Who says the gym isn’t a great place to meet someone?
Ronnie Brower and Andrea Masella, Syracuse, N.Y., natives, met in 2015 at Mission Fitness in their hometown. Both were on a long and dramatic weight-loss path. At the time, Brower had shed most of the 458 pounds he needed to lose for his overall health, and Masella was midway through her 120-pound weight-loss journey.
“My wife was training Andrea and they just caught each other’s eye in the gym one day,” Nick Murphy, owner of Mission Fitness, told Global News.
Two years later and a combined 578 pounds lighter, the couple is set to marry on May 13.
Brower’s story starts in 2013, when the then 28-year-old weighed 675 pounds and was told by his doctor if he didn’t do something about his weight, he’d die by the time he turned 30. At the time, he was unable to do basic things like put on his own shoes and was “completely dependent” on his family, Brower writes in a personal essay on the Mission Fitness website.
“My cousin went to high school with Ronnie and she saw that he had posted on Facebook something about needing to make a change or die. She reached out to me and asked if I would meet with him,” Murphy recalls.
Soon, Murphy realized that Brower needed an intervention — but he didn’t realize how dire the situation really was.
“When someone is almost 700 pounds, there are other people who are complicit, and I wanted to meet with his family and put everyone on notice that we were going to make a big change. That’s when I learned that he also had a pill and alcohol addiction,” Murphy says.
Brower had been self-medicating for years with food and alcohol, and he had developed an addiction to painkillers that had been prescribed to him for his knee. But much to Murphy’s amazement, Brower weaned himself off his addictions in five days and never looked back.
“All he needed was a vision for his life, a support system and direction.”
Murphy and his wife donated their services at no cost (he still doesn’t charge him) because Brower was on government support and wouldn’t have been able to pay a trainer. At first, he couldn’t do more than sit in a chair and lift his arms for roughly 30 seconds before getting winded. Eventually, one of Murphy’s clients donated an arm bike that allowed Brower to sit while exercising his arms. After 100 days, he had lost 100 pounds and was able to go into the gym.
“My wife and I went over there six days a week to work out with him until he could walk into the gym on his own.”
And that’s when Cupid struck. Masella had been following Brower’s weight loss journey on his Facebook page, 600 lbs to Success, and found him to be an inspiration. After exchanging glances in the gym, she reached out to him, and the rest, as they say, is history.
“Their first date was at the gym. They played ping pong and basketball,” Murphy says. “I knew it was a match made in heaven.”
Brower and Masella are the kind of couple that Toronto-based nutritionist Kyle Byron would describe as “essential.” In other words, their shared fitness goals are essential not only to their individual health but also to the success of their relationship.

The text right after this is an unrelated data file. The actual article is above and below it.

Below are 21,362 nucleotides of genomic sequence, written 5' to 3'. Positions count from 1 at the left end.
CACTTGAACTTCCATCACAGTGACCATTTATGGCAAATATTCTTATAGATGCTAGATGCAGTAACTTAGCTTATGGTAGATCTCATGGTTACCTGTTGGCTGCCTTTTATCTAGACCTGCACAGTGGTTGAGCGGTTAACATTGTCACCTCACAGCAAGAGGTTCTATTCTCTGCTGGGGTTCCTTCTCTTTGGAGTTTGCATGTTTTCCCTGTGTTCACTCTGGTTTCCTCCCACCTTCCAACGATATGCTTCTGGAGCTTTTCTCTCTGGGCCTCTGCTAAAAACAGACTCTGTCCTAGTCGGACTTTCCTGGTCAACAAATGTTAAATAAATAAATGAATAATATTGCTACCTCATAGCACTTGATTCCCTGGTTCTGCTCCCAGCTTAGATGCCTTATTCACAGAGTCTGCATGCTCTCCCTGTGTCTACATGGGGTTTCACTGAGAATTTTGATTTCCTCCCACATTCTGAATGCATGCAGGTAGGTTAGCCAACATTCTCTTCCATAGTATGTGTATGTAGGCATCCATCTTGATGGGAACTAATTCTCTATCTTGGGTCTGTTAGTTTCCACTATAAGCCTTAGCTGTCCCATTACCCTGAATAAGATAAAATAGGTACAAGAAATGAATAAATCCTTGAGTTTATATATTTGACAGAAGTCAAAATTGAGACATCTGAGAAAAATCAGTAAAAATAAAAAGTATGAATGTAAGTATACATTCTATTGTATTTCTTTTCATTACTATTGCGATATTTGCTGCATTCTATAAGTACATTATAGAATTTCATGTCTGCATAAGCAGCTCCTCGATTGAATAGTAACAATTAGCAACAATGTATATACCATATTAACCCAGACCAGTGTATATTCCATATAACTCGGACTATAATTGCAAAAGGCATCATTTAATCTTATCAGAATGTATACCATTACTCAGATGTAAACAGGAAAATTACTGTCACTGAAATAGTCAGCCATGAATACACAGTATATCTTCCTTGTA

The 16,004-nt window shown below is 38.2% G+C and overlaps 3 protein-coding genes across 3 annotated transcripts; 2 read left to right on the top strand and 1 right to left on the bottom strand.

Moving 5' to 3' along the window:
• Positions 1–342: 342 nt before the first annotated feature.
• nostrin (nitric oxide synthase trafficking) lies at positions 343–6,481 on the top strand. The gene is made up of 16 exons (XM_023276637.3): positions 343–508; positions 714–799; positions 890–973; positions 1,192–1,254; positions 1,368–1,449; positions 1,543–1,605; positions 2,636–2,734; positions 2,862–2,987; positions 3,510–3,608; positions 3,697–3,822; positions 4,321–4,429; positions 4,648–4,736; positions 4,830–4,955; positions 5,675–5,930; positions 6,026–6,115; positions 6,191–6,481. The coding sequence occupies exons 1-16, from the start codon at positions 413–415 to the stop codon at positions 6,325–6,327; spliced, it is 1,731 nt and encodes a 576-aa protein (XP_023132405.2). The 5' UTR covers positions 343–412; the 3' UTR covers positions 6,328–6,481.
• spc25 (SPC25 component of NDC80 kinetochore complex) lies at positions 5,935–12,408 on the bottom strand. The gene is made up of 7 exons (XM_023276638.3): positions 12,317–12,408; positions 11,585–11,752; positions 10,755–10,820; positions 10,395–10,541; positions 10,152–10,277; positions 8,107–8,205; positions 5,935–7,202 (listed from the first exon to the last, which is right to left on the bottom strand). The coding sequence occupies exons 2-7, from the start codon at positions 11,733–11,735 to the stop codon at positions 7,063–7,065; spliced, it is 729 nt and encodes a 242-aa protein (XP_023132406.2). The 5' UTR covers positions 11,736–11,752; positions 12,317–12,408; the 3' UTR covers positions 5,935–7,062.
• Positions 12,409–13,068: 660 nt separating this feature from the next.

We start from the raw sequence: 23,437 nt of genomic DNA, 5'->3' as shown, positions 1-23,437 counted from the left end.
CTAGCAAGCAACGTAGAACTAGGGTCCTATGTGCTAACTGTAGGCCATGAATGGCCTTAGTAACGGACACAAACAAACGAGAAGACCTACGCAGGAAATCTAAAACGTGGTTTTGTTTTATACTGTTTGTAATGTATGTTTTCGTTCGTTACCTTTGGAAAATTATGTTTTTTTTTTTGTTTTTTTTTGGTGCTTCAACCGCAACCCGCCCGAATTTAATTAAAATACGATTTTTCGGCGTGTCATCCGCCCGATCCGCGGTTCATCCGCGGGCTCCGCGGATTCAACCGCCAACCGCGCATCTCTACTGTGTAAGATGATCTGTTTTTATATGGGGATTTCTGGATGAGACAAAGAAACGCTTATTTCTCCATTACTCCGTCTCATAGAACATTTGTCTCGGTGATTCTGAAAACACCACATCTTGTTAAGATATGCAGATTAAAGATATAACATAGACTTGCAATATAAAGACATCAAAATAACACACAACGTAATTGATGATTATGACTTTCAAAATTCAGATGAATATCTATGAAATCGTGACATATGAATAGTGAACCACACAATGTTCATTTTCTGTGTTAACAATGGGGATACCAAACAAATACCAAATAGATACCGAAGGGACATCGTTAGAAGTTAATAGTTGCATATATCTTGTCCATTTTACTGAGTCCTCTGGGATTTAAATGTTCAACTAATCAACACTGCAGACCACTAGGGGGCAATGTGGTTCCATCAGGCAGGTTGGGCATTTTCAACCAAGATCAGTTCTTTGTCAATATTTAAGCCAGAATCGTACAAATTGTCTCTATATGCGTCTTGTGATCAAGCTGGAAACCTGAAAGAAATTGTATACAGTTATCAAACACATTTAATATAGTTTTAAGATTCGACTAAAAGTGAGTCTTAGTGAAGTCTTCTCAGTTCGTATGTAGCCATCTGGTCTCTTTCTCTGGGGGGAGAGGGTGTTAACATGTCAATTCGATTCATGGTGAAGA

“When I meet with couples and I get the feeling that one of them is very interested in getting healthy and the other isn’t, I know it’s going to be unsuccessful.”
That’s why one of the first things he asks his clients is who they live with and what kind of situation they’re in.
“If the person doesn’t have a supportive partner, I know it’s going to be much more difficult,” he says. “I’ve seen relationships fall apart over this: if one person lets go of their health and gains a lot of weight, a lot of the time the other partner wants out of the relationship.”
He says the first step is to have an open and honest conversation about it, pledge to be supportive and be prepared to make sacrifices.
“You can keep junk food out of the house. If you want to eat chips everyday, keep them out of the house [to prevent sabotaging your partner’s health goals],” he says. “If someone can’t do that, they’re not a very good partner at all.”
The next step is to plan meals together. Even the most hardcore diet allows for a treat meal once a week, Byron says. Take that opportunity to indulge together, but then get right back on your goals the following day. The point is to align your nutrition.
“Competition is also a very useful tool in a relationship and you can use it effectively here,” he says. “If the dieter is trying to hit 20,000 daily steps and the other person has a more modest goal of 10,000 steps, make it a rule that the person who doesn’t hit their goal has to make the bed or do the dishes. It’ll make it fun.”
He doesn’t believe that both parties in a couple have to pledge to go hard or go home, either.
“One person can be into CrossFit and the other can be into yoga, but as long as you share the core values to eat healthy and be active everyday, it’ll work.”
Brower and Masella show the proof of that is in the (healthy) pudding.